Smokers, substance abusers, and patients with mental illness are three times more likely to become “frequent emergency room users,” meaning they visit the ER three or more times a year, according to a new study published in the journal Nursing Research.
Furthermore, within the general population, all medical services have seen a large increase in visits; this includes the ER as well as regular doctor visits.
The main focus of the study was to determine whether patients are replacing visits to their primary care physicians with trips to hospital ERs. They found that Americans with chronic diseases use both services equally and that, overall, medical care visits have increased dramatically in recent years.
“There are a few super-users who have been in the ER 40 or 50 times, but when we step back and look at the whole population, we see a different pattern,” said study leader Jessica Castner, Ph.D., R.N., a University at Buffalo emergency room utilization researcher and assistant professor in the University of Buffalo School of Nursing.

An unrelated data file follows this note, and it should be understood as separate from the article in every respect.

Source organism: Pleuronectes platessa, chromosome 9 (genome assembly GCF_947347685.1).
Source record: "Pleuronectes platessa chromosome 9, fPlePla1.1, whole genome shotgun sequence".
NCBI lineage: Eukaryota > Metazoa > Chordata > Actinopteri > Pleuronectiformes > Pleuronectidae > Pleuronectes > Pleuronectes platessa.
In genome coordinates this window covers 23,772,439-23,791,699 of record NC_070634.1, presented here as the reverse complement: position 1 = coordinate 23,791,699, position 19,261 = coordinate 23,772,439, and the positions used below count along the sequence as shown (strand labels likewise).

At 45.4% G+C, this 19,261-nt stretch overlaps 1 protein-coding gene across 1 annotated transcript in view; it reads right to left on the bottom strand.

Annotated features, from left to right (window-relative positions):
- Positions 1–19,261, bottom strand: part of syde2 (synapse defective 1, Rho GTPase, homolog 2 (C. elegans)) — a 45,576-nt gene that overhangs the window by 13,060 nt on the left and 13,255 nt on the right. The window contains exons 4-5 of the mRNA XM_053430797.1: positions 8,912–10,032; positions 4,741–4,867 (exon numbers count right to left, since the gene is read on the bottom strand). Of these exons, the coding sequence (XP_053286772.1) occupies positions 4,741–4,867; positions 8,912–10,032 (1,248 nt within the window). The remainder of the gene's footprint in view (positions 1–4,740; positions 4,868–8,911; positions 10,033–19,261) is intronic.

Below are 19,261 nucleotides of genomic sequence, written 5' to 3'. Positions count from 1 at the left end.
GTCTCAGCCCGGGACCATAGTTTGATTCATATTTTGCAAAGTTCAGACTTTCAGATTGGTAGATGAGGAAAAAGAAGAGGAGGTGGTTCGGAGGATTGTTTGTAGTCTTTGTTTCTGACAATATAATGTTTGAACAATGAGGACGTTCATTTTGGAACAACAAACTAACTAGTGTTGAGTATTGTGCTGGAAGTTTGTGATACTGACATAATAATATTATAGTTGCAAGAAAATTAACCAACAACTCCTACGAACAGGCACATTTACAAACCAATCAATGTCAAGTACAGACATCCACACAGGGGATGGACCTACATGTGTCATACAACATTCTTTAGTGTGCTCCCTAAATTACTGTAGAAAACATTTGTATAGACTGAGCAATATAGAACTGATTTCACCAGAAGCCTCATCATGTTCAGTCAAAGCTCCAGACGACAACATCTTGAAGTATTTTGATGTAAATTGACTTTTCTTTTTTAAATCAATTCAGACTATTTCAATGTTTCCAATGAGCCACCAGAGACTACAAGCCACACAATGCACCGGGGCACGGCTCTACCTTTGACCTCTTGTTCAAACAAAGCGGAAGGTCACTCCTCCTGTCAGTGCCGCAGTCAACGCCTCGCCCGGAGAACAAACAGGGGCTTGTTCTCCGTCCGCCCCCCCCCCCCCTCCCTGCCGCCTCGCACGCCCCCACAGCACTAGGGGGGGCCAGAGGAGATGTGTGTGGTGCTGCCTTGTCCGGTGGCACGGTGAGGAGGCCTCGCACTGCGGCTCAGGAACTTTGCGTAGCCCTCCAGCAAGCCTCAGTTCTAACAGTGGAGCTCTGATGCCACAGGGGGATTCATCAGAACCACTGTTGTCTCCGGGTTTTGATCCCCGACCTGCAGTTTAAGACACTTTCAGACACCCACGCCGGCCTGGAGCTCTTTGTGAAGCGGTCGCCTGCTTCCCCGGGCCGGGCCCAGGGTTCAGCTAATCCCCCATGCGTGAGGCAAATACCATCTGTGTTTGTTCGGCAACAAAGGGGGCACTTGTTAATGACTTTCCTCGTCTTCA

“People aren’t replacing their doctor; they are sicker, have more chronic diseases and are using everything more.”
Emergency department use could increase as more people receive health insurance coverage under the Affordable Care Act, placing a financial strain on health insurers, patients, and the overall health care system, says Castner.
For the study, researchers looked at 2009 data from the Department of Health of 56,000 people between the ages of 18-64 who used Medicaid to cover their medical expenses. Patients were divided into four categories: healthy; at risk for chronic disease; diagnosed with chronic disease; and diagnosed with a system failure, such as kidney or heart failure.
According to the findings, patients with chronic diseases weren’t the only high volume users of the ER; similar to smoking’s effect, substance abuse and psychiatric illnesses tripled a patient’s likelihood of becoming a “frequent ER user,” visiting the ER three or more times a year.
Future research will reanalyze emergency department use with focuses on specific chronic conditions.
Castner received a 2015 Junior Doctoral Award in Health Systems and Informatics Research from the Midwest Nursing Research Society last month for her research.
The study is published in the journal Nursing Research, a publication of the Eastern Nursing Research Society.
Source: University at Buffalo